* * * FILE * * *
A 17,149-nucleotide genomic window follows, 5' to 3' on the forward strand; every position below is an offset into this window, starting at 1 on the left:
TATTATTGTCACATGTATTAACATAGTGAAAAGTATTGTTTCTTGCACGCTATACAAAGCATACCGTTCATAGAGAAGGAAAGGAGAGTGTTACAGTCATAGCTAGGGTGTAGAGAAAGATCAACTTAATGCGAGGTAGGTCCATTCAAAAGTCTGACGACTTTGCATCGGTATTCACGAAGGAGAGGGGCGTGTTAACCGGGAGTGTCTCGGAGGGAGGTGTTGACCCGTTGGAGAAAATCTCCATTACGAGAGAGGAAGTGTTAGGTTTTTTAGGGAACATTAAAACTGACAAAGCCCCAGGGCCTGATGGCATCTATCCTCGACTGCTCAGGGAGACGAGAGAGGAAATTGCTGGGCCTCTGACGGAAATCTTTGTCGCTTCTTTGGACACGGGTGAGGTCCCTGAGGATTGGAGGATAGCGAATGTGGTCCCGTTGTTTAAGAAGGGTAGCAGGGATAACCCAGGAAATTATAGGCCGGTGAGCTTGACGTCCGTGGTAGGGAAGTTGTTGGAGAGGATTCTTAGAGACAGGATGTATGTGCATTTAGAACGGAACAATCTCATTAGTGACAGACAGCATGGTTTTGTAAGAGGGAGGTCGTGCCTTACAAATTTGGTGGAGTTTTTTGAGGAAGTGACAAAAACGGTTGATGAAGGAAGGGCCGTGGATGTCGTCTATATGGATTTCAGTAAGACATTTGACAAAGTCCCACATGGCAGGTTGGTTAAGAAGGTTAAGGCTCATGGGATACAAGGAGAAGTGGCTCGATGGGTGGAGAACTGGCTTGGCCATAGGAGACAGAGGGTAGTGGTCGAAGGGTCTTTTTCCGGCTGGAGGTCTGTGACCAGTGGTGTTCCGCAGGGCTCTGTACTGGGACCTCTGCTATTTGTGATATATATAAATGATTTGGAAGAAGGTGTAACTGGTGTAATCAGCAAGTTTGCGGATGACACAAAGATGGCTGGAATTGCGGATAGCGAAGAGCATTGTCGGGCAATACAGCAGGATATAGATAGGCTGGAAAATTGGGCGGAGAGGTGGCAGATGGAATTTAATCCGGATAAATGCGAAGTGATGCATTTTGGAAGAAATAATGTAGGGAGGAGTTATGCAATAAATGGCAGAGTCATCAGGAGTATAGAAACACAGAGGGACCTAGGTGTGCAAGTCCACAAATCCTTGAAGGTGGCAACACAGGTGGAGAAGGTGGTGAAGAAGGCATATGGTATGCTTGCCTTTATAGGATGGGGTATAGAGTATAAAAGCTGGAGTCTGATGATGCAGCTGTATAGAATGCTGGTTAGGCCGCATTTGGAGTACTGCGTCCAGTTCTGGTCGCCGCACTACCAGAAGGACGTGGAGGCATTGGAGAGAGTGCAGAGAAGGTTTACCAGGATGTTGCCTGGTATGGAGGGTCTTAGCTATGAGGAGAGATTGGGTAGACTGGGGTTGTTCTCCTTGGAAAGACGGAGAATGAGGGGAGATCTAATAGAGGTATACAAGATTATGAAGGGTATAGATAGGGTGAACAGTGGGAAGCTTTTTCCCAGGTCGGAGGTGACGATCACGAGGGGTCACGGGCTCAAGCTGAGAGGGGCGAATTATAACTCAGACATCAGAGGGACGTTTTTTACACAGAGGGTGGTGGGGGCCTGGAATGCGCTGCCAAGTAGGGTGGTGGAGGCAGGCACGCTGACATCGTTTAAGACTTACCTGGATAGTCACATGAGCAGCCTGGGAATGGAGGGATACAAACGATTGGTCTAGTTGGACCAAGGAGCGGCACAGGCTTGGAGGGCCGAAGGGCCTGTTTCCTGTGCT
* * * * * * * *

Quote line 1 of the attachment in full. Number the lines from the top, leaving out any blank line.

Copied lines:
A 17,149-nucleotide genomic window follows, 5' to 3' on the forward strand; every position below is an offset into this window, starting at 1 on the left: